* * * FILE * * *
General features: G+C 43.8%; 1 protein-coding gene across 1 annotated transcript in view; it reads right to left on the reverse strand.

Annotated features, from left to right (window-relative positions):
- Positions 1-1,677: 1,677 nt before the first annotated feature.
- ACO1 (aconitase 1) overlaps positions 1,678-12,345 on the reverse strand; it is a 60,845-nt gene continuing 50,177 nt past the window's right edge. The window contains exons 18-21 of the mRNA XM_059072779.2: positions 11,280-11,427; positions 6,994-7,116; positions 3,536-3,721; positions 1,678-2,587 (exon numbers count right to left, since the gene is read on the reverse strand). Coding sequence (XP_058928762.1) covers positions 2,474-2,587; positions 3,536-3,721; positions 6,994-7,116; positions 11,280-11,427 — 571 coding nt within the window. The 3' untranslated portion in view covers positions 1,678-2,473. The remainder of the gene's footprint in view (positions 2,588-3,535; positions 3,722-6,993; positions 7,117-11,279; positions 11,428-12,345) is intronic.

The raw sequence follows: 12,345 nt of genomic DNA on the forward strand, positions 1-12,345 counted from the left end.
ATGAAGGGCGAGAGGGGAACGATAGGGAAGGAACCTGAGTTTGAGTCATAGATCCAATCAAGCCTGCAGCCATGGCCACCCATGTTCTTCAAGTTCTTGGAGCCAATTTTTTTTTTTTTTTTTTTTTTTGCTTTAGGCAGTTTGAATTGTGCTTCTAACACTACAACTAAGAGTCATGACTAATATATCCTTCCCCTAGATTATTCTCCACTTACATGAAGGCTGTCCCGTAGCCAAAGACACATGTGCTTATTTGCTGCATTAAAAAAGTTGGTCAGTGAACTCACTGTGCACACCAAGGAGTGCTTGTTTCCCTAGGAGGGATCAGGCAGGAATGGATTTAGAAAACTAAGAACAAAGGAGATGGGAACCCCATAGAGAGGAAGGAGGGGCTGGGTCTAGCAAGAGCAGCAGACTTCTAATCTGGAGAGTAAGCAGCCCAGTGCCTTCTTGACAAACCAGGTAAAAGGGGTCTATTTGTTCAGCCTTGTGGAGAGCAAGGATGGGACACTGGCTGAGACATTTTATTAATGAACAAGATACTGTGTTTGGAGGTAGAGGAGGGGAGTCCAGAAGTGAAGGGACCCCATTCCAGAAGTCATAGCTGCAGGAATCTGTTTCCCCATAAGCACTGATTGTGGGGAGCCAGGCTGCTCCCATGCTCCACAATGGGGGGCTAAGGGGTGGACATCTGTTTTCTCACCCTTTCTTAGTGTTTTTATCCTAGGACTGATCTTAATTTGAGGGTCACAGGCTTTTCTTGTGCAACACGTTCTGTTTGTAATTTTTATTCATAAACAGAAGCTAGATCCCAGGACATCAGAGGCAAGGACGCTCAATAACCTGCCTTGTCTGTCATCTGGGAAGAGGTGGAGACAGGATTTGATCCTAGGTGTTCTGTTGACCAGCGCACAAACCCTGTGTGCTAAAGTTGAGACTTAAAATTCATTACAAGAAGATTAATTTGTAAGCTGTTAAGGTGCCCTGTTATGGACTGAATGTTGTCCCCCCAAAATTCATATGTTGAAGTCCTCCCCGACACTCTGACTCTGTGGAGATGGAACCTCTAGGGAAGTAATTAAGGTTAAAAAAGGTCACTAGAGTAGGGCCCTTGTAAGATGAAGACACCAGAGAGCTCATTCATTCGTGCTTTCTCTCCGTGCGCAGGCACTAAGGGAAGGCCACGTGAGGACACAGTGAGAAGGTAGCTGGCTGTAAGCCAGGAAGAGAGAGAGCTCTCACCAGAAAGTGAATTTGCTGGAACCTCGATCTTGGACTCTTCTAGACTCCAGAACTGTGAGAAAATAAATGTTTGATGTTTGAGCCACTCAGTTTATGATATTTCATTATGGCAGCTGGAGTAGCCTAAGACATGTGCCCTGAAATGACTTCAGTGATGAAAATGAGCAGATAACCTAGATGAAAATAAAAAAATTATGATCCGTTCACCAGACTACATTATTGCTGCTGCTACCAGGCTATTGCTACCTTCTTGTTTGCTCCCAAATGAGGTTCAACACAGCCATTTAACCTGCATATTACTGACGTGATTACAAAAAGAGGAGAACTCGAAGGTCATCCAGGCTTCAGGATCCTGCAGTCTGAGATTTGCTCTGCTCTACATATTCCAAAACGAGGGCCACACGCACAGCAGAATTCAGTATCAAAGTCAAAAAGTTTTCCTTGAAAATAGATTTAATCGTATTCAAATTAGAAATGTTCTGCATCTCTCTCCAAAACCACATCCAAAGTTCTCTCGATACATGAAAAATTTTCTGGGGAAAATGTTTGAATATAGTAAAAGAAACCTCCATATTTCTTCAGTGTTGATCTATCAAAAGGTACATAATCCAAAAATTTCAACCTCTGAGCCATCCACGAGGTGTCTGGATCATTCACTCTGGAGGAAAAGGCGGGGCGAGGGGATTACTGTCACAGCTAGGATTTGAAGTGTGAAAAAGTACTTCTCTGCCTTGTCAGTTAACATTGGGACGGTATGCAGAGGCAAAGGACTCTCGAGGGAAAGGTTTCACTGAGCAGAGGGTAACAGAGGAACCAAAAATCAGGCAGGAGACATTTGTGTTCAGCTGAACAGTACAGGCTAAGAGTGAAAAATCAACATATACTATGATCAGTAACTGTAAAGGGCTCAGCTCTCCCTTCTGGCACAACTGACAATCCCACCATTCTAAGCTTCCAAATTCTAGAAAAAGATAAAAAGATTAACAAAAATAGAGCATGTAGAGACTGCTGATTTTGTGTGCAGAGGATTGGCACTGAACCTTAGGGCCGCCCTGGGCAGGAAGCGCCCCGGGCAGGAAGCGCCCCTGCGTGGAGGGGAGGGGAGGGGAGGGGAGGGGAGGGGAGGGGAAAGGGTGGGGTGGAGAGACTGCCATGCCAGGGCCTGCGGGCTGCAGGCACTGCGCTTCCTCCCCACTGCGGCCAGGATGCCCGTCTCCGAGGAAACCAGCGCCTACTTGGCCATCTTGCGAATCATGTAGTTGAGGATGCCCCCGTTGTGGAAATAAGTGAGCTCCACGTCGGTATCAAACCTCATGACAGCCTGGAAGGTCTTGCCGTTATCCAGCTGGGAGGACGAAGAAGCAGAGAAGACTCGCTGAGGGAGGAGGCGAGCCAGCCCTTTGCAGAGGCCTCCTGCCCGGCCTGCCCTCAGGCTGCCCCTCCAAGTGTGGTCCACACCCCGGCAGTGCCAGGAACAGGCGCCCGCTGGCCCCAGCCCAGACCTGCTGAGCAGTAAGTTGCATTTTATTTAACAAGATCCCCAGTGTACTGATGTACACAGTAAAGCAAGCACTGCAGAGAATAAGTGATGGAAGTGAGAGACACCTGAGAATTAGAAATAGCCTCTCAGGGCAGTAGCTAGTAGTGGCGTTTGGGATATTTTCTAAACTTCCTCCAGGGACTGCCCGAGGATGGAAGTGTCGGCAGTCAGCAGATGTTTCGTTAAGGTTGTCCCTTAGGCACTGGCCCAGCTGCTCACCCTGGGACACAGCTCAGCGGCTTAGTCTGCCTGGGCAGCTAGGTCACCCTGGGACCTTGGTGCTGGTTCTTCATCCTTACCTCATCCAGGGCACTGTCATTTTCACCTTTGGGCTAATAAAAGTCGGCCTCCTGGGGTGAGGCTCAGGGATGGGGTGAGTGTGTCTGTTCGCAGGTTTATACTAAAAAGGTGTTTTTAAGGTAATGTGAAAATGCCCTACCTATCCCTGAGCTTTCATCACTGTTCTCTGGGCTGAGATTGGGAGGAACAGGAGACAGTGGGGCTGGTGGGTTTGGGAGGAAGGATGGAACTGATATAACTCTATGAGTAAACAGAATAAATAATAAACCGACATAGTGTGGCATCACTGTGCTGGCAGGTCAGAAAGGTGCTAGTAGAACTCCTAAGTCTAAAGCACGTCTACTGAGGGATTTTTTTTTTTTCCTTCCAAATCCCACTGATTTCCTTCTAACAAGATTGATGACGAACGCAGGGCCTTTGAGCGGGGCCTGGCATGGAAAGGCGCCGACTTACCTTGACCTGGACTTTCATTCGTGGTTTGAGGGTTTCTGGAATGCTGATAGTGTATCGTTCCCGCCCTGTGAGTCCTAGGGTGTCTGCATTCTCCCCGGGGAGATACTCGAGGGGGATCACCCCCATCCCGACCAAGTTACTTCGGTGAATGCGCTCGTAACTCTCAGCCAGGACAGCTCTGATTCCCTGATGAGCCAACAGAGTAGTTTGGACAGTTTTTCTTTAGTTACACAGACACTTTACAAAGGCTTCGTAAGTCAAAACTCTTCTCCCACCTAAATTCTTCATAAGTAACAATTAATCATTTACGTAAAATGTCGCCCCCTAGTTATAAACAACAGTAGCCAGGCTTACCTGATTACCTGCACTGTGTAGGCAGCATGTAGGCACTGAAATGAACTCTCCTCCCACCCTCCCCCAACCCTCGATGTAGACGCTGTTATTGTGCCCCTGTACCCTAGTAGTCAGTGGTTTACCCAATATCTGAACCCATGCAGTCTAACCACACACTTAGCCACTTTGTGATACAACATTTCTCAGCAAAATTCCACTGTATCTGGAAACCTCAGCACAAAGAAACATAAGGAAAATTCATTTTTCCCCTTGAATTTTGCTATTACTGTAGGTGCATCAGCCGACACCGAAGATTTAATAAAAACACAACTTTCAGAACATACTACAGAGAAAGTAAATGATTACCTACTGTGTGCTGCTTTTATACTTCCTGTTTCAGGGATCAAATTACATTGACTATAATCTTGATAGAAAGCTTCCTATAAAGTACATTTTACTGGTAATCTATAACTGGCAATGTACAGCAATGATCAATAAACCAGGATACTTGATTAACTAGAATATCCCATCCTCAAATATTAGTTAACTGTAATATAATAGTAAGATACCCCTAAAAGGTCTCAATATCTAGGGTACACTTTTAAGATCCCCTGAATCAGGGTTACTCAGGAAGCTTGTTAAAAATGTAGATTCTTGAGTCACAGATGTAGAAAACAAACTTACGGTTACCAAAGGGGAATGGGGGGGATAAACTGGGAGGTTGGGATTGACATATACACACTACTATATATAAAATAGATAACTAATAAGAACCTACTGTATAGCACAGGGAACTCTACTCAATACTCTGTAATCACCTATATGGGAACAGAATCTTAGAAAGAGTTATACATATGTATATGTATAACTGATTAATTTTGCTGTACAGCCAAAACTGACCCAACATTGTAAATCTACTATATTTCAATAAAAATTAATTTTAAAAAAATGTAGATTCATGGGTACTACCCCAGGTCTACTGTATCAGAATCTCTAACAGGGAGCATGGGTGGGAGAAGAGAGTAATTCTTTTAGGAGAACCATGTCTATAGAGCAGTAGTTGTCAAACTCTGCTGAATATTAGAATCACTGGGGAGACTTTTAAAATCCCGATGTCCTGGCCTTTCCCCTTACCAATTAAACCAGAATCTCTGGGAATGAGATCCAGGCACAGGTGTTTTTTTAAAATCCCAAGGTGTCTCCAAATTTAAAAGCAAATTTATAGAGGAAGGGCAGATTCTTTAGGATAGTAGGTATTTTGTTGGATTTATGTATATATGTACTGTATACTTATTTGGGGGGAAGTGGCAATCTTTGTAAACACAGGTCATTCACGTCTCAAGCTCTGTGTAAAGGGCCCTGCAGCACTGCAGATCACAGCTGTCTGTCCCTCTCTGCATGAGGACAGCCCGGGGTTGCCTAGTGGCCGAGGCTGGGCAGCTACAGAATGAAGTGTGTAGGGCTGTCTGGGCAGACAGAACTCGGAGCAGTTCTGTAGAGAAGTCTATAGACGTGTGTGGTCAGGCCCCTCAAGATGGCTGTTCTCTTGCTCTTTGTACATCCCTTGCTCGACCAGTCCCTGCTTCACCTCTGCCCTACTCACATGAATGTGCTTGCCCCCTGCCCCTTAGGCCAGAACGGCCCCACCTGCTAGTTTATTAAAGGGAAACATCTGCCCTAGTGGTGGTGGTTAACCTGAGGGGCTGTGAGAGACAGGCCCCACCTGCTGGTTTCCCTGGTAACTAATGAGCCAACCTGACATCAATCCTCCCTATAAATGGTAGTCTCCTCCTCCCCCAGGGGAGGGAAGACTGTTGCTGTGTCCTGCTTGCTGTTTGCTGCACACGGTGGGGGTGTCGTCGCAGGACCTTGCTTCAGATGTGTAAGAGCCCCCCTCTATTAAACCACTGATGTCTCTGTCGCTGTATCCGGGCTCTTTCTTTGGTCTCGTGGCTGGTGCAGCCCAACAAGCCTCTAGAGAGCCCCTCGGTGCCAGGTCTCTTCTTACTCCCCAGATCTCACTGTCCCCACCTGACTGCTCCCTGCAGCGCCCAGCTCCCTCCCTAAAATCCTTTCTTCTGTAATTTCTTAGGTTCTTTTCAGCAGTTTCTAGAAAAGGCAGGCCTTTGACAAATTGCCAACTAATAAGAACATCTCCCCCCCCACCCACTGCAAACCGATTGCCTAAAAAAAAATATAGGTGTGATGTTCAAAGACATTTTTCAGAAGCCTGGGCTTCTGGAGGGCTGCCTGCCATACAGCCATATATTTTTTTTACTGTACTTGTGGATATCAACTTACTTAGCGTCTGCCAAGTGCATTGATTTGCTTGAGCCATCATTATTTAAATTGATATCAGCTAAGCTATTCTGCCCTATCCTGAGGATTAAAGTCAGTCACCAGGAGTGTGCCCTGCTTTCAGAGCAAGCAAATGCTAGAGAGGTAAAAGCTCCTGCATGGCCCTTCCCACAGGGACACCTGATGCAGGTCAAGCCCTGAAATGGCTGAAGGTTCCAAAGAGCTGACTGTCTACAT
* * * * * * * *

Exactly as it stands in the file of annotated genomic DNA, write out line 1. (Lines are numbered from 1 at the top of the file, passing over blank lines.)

General features: G+C 43.8%; 1 protein-coding gene across 1 annotated transcript in view; it reads right to left on the reverse strand.